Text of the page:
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Fresh Declines For Oil Prices As Iran Fears Recede

Should Iran face economic sanctions, however, analysts warn that the Islamic republic could retaliate by disrupting its oil exports, in turn leading to rocketing oil prices.
by Staff Writers
New York (AFP) Sep 06, 2006
Crude oil prices fell to multi-month lows in New York and London Wednesday amid easing supply concerns and receding fears about a possible crisis involving Iran over its disputed nuclear program. New York's main contract, light sweet crude for delivery in October, tumbled 1.10 dollars to close at 67.50 dollars per barrel.

At one point the benchmark contract fell as low as 67.40 dollars, the weakest since April 7 and some 14 percent below the all-time high of 78.40 dollars struck in July.

Meanwhile in London on Wednesday, Brent North Sea crude for October delivery shed 1.16 dollars to settle at 66.93 dollars per barrel the lowest reading since mid-June.

Crude futures were lower on "fading fears over potential supply disruptions," Sucden analyst Michael Davies said.

"The market is lacking any little bullish news to support the prices."

Fadel Gheit, analyst at Oppenheimer, said another factor was cooling economic conditions which translates into "a slowdown in demand ... especially in the Far East. Inventory levels are rising, putting more pressure on refined products."

The analyst said oil markets have also avoided disruptions from hurricanes such as those from last year.

"There is very small chance that we will have any serious hurricane disruption in the West," he said. "Traders are not as nervous as they were a year ago."

A key focus for traders remained Iran, the world's fourth-biggest producer of crude, which defied the August 31 deadline set by the UN Security Council to suspend its uranium enrichment work or face UN sanctions.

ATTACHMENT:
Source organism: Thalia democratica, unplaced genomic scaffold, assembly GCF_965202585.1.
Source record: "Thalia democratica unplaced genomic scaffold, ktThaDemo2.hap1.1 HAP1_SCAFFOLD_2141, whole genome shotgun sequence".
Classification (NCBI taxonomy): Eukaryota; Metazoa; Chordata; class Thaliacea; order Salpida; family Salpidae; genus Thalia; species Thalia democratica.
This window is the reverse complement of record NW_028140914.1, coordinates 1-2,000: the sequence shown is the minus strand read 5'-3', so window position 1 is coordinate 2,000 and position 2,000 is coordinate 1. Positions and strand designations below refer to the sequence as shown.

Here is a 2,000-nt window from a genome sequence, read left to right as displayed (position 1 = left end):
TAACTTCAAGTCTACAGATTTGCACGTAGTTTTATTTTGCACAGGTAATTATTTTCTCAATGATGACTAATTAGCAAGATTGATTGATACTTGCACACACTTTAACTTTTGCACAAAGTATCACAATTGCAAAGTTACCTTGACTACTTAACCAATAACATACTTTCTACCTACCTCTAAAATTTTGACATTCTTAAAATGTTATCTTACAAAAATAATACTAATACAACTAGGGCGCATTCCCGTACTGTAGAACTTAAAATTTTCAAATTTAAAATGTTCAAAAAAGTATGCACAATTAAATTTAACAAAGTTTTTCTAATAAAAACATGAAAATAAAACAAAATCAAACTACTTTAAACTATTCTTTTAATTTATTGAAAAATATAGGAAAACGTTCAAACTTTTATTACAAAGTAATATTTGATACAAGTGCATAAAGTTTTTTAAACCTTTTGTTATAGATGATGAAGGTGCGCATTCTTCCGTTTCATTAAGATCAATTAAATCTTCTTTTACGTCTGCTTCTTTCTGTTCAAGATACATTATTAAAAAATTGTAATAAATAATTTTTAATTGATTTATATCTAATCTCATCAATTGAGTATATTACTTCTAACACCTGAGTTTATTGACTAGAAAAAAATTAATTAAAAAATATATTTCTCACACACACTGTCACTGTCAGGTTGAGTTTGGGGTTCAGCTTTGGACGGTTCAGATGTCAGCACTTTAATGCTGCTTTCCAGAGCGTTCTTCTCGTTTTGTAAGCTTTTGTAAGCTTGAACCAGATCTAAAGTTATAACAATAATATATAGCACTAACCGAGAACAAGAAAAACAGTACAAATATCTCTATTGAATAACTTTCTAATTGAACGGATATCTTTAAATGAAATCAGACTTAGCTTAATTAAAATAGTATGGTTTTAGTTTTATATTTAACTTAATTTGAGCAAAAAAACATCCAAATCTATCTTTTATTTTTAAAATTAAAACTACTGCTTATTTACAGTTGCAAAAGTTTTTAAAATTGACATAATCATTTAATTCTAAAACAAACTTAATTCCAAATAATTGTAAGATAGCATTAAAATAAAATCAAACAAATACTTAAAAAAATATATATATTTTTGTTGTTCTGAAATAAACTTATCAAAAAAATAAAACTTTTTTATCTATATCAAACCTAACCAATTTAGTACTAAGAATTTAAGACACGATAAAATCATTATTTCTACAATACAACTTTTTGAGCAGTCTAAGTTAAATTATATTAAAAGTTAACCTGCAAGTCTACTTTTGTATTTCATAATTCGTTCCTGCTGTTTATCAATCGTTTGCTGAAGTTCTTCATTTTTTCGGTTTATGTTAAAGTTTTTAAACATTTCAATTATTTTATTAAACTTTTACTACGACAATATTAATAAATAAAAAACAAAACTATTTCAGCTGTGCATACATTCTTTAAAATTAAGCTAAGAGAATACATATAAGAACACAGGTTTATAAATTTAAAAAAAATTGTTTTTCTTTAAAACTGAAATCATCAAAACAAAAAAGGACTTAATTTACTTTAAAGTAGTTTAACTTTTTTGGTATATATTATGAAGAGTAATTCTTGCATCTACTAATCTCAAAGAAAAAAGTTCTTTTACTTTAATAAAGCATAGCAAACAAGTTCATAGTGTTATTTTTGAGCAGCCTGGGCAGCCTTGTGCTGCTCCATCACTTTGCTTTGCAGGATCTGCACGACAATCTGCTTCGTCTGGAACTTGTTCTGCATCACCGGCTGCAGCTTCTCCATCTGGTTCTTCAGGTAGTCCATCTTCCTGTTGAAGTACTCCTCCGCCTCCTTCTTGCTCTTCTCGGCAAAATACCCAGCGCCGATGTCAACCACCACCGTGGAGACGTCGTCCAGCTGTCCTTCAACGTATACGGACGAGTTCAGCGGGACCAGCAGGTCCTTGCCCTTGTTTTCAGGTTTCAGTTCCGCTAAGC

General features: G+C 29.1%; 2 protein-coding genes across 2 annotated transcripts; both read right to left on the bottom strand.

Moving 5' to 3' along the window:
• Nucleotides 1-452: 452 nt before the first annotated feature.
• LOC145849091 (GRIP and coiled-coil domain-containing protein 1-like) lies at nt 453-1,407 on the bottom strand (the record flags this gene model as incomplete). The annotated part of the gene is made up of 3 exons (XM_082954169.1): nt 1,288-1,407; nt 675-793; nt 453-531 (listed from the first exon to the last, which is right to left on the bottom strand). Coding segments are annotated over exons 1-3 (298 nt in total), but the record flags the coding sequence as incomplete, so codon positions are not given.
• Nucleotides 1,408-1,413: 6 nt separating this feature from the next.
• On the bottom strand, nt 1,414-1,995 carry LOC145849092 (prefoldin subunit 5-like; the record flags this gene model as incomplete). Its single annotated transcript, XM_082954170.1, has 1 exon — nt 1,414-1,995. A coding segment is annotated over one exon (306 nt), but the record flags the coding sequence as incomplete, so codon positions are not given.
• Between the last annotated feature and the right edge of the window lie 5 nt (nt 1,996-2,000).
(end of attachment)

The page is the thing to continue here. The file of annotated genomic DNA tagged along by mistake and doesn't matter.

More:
Further talks with European powers are now planned, while no sanctions have yet been imposed.

Bart Melek, senior economist at BMO Nesbitt Burns, said the market appears convinced there will be no immediate crisis that will shut down exports from Iran.

"With the probability of robust sanctions receding, traders are increasingly comfortable in removing the price premium associated with the possible disruption of oil flows from the Persian Gulf, pointing towards even lower oil prices in the near-term," Melek said.

The United States and other major world powers suspect Iran is using its nuclear enrichment program as a cover to make nuclear weapons. Iran claims its nuclear ambitions are peaceful.

Should Iran face economic sanctions, however, analysts warn that the Islamic republic could retaliate by disrupting its oil exports, in turn leading to rocketing oil prices.

Elsewhere, prices were being weighed down by news of an oil and gas find in the Gulf of Mexico, described as a "significant discovery" by its finders, traders said.

Three energy companies, US-based Chevron and Devon Energy, and Norway's Statoil, announced the find on Tuesday amid suggestions it could raise US reserves by as much as 50 percent.

Source: Agence France-Presse

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